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The Art of Slowing Down – Part 2

More on what Digital photographers could learn from their Large Format cousins

In my previous article on this topic, I concentrated on the physical characteristics of Large Format gear and how understanding these might help encourage digital photographers towards a slower, more considered approach.

In this second and final article in the series, I look at two further workflow differences between film and digital, namely uncertainty and scarcity. In my discussion of these differences, I suggest that such technological advances as instant image review and near-infinite image storage can be more carefully managed in order to get the most out of them.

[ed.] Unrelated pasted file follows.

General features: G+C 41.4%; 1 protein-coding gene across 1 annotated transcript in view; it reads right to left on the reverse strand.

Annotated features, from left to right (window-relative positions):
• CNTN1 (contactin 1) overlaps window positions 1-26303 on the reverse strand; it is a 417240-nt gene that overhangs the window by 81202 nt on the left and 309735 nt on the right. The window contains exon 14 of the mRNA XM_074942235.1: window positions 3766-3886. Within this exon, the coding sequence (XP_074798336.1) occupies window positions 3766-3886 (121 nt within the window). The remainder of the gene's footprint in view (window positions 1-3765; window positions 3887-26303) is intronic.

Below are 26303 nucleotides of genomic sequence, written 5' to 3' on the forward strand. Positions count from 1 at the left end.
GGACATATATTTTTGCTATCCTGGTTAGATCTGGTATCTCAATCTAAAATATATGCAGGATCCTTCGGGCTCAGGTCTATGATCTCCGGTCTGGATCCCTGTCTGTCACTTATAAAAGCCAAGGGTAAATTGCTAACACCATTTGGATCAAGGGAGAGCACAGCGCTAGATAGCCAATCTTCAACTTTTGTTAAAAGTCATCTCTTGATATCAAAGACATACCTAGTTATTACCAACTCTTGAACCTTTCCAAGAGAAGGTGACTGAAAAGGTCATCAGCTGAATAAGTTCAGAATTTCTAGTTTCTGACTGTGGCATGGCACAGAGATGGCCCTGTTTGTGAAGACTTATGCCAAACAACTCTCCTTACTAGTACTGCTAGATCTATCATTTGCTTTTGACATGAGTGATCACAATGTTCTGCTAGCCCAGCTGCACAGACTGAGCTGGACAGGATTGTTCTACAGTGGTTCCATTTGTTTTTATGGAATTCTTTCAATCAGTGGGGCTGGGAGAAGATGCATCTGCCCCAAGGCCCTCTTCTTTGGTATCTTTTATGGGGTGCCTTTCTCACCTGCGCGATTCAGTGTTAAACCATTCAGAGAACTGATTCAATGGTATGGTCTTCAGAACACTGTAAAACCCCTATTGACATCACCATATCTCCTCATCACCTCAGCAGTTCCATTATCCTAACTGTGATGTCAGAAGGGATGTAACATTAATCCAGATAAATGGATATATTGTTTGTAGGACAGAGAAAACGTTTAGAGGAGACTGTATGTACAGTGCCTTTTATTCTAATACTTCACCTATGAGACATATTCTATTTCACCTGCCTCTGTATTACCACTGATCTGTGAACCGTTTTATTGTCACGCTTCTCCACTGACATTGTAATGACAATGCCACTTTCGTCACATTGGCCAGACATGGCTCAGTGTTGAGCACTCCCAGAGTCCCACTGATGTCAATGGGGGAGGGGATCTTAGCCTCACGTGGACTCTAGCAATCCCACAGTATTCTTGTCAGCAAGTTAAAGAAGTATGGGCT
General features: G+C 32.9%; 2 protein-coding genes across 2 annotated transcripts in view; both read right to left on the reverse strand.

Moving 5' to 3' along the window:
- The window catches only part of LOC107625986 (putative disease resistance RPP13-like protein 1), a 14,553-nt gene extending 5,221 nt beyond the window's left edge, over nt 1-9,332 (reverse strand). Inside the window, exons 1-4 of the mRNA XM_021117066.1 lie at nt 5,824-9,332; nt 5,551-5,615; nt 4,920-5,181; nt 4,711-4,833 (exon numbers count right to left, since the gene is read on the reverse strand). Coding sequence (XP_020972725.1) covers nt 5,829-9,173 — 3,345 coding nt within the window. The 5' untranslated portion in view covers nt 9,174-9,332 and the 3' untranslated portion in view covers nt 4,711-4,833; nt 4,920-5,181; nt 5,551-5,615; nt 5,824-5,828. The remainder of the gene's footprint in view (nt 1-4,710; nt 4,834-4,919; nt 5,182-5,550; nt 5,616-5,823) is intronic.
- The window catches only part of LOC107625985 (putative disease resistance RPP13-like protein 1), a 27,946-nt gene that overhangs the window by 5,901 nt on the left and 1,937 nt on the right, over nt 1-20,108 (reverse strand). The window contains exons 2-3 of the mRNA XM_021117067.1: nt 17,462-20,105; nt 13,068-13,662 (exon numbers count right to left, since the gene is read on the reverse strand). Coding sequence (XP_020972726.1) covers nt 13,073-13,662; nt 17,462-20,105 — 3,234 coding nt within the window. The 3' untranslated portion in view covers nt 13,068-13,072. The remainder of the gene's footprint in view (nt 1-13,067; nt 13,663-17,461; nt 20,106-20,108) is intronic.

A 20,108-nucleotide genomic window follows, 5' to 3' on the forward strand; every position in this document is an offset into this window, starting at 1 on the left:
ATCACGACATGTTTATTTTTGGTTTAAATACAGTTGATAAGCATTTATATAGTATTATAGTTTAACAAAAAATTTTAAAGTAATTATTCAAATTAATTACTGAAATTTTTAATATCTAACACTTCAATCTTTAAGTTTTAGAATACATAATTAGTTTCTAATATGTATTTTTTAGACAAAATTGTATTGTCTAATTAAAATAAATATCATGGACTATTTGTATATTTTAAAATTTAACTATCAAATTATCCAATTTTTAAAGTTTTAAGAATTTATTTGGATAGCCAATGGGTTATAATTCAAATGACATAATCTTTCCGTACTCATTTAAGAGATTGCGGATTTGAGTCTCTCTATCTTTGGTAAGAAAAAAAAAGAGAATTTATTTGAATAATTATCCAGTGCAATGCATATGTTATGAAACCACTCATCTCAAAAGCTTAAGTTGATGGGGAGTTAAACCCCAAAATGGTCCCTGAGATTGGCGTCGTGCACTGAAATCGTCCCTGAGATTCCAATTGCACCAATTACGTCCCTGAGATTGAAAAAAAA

Digital photographers have the luxury of being able to review their image and histogram at the time of capture at no immediate cost. We can check our compositions, zoom in to locate tiny protrusions at the edges of the frame, identify any blown highlights or underexposed areas, check for focus, and (perhaps most importantly) check that the image has the desired emotional impact. We also have practically unlimited storage capacity for our images, even out in the field. The benefits are obvious, and operation of these tools is the subject of many technical articles. However, I think it's worth looking a little deeper at the impact this rich functionality has on the photographic process itself.

How much do we, as digital photographers, take these tools for granted? Are we getting the most we can out of this technology? Could having all of this information at our fingertips challenge the underlying creative process of photography? To see how the digital tools work for and/or against us, we can start by looking at photography without them: with film.